You may read a lot in the tabloid newspapers about prisoners having the life of luxury. Well a stay at this hotel is certainly like staying in a luxurious prison for real. When booking a trip to North Korea you don't usually get much say in the accommodation. Certainly if you stay in Pyongyang then this hotel is where 90% of tourists end up. The hotel is on and island, which you cannot leave without your guides. Once on the island though you are free to walk around the grounds of the hotel at your leisure, in fact our guides had no problems with us leaving the hotel without even telling them, although once we were at the hotel we really hardly saw our guides anyway. You will literally only be here to sleep at night and eat breakfast, almost all of your time in North Korea will be spent on excursions or on the bus. The hotel itself has a lot to offer guests but is rather dated. There is bowling, a swimming pool, several shops selling imported and Korean goods, a few bars, a barber, a karaoke bar and a revolving restaurant at the top (which DOES revolve). The food is all paid for, so all you need to buy are drinks if you wish to do something in the evenings. The prices are very cheap. I don't know why but everything is priced in Won, yet foreigners cannot spend the local currency. The staff will ask for the money in Euro anyway. You may request some Won from the currency exchange desk but the staff may be hesitant to hand it out (took me 3 attempts and the rate will be extremely poor and in their favour but you won't get real North Korean Won anywhere else bar maybe some markets back in China). The shops close around 9-10pm so get some supplies before that time. Bottled water, for example, is €1 for 5 bottles...a must as the tap water is by all accounts undrinkable!
The staff, on the whole, are friendly enough and seem keen to interact with foreigners. There are one or two older staff members who perhaps aren't as welcoming, but they are probably tasked with keeping the others in check, so perhaps they have to come across as being strict. The table tennis room downstairs had some very nice girls working in there who seemed to love talking to us in their broken English, we talked with them until quite late on one of our nights.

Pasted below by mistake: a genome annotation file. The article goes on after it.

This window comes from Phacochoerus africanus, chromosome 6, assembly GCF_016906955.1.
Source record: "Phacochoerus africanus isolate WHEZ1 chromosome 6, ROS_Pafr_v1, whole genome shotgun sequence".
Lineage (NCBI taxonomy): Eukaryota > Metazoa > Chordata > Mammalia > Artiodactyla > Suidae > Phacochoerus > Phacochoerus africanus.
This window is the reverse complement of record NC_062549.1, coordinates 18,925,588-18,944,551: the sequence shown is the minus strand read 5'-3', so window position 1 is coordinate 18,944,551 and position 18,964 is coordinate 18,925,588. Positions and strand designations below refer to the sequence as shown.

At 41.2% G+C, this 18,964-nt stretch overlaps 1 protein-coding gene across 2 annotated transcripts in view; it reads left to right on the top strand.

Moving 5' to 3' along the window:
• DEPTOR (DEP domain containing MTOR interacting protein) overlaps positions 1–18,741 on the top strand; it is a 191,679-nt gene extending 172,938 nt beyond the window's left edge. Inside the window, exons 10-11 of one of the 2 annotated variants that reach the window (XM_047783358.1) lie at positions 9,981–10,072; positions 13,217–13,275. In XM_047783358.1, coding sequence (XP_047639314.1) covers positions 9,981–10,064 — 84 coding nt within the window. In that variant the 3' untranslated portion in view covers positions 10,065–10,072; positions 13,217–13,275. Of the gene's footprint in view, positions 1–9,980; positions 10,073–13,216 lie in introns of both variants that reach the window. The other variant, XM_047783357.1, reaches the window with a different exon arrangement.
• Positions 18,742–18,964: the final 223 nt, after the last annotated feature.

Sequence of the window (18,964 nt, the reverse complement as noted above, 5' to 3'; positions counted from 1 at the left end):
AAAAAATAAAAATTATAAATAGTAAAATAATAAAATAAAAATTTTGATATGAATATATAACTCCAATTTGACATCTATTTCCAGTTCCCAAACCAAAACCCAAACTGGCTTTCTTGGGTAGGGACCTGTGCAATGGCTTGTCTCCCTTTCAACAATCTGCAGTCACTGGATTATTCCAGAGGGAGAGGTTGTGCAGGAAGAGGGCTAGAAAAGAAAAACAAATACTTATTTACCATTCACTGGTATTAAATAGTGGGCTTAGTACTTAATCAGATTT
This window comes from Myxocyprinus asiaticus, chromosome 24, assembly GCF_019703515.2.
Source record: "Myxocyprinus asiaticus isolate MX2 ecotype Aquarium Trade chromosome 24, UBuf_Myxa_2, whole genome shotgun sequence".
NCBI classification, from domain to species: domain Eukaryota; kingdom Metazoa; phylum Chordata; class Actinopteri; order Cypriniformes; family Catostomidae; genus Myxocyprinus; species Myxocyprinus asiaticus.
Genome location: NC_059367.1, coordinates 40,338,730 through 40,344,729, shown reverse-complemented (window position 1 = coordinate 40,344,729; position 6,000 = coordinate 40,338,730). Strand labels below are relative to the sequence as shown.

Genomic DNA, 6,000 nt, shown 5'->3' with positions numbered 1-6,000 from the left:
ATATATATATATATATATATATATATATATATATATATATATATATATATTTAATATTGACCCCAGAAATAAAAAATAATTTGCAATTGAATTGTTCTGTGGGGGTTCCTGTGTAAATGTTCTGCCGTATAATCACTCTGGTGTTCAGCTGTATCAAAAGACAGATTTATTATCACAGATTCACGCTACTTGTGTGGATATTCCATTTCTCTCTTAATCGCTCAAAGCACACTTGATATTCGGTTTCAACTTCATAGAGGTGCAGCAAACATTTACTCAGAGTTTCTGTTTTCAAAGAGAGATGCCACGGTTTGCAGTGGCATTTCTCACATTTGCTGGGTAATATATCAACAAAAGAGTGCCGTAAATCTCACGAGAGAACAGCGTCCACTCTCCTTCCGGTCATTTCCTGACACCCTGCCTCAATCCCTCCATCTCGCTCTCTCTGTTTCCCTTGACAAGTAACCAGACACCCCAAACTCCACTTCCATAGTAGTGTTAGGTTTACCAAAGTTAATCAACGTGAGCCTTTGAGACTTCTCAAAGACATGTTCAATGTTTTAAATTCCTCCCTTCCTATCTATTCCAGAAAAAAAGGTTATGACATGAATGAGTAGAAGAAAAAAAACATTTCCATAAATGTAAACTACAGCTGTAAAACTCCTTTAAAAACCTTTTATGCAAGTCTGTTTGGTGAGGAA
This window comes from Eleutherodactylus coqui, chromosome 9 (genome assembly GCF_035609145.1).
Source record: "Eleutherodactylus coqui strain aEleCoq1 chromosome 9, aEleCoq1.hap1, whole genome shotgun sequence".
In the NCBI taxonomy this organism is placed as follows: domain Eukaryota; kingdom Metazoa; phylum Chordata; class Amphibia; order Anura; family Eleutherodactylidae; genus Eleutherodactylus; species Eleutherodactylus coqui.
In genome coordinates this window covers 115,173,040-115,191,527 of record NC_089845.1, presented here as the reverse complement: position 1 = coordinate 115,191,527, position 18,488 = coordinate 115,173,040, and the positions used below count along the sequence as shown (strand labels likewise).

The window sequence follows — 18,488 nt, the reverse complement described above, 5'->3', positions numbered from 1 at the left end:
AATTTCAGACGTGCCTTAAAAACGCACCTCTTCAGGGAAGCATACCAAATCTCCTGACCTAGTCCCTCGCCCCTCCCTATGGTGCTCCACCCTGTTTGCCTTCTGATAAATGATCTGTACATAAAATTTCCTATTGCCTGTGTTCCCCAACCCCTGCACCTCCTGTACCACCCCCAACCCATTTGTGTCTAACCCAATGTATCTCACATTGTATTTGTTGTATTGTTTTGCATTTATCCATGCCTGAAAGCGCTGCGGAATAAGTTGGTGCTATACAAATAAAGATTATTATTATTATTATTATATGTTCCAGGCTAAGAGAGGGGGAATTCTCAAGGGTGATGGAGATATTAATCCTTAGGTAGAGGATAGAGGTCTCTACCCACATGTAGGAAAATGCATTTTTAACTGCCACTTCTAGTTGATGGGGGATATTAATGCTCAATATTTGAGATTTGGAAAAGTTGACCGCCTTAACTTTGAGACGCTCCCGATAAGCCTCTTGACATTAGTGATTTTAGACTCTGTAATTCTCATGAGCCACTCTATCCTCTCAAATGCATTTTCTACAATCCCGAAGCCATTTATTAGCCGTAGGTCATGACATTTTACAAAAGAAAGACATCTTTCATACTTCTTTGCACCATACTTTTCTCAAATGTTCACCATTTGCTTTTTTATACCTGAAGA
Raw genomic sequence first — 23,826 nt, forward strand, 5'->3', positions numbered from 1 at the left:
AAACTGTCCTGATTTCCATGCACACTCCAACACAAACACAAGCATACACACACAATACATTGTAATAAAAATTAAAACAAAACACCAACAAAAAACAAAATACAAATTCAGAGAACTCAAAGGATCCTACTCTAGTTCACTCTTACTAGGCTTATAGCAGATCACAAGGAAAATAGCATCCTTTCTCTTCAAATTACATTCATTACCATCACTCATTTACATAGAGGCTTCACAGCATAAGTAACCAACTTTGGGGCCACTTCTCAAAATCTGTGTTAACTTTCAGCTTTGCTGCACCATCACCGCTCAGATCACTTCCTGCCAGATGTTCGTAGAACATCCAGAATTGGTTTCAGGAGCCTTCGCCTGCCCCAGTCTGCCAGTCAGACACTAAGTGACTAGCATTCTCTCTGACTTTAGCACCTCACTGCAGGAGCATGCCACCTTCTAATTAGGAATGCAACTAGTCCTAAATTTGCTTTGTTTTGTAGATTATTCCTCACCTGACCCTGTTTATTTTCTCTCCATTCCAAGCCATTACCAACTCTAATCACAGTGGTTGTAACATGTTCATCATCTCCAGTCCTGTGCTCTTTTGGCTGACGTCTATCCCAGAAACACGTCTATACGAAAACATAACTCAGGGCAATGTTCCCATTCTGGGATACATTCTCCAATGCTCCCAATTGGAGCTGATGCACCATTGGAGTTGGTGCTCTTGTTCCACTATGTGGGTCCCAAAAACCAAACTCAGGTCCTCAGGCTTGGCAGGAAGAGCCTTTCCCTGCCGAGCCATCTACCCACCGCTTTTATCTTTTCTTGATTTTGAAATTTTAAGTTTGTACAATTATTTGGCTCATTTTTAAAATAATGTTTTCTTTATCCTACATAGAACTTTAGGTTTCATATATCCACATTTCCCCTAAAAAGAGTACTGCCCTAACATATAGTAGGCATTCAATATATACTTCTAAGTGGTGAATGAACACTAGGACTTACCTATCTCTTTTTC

The rooms themselves are spacious and like something you'd find in a fairly good hotel in the West, but they are dated and dusty smelling. The lights are dim, but that is probably due to power shortages. We had an unbroken supply of electricity though during our stay. The fridge was unplugged in our room, but we didn't need to use it anyway. There are some plugs to use too.The bathrooms were always clean and the TV had several international channels as well as the local stations. We were on the 30th floor. There didn't seem to be many other guests around and our group had floor 30 to ourselves anyway. The Chinese tourists were a few floors below us and the guides seemed to be on floor 15. The hotel seems far too big for the number of people it really handles, but that seems to be the North Korean way!
The communications centre worked fine when I stayed, a phone call is about €8 for 2 minutes, but worth it to say you called someone from Pyongyang. There is a laundry service which I think officially charges €1 per item but I only paid €10 for most of my suitcase, so I'm not sure how they work it out. It's quick anyway. Put it out in the morning and you come back in the evening to nicely folded and clean clothes on the bed. The restaurants are nice, but again, seem too numerous (I think there were 6 in total) and big for the number of people. We had breakfast in the same room, at the same table, every morning. The staff look after you and will bring fresh tea and coffee, water and any other drinks when you ask. The buffet selection seems more aimed at Chinese tourists, but they do offer toast and eggs. The one night time meal we had here was a good introduction to North Korea, it was warm (not hot) and consisted of a lot of Fish and vegetables and some noodle soup. The food was fairly standard, but I think they put out the best spread they can. The hotel seems to have large vegetable gardens outside the main entrance so I think most of the produce is fresh.
The elevators seem to take forever to arrive, but I would not recommend using the staircase. For starters you are likely to be on a high up floor and the stairwell was in total darkness when I tried to use it one morning, so I gave up and wait for the lift. There seems to be some floors missing from the floor selection in the elevators . Various reports exist as to what's on floor 5, the lift doesn't stop there and I didn't venture down 25 floors to find out, so I'll never know. I wouldn't recommend snooping around as the staff are probably already told to keep a close eye on us when our guides go to bed and you never know what may happen if you're caught somewhere "off limits". It's pretty clear where they want you to be and where they don't want you to go. They close off some areas at night with bike locks and turn off the lights, so if it's in darkness I personally wouldn't venture to that area.
All in all the hotel is pretty much the perfect place to stay in Pyongyang...it offers great views of the city and plenty to keep you entertained during the short time you actually spend there.
- Also Known As:
- Yanggakdo Hotel Pyongyang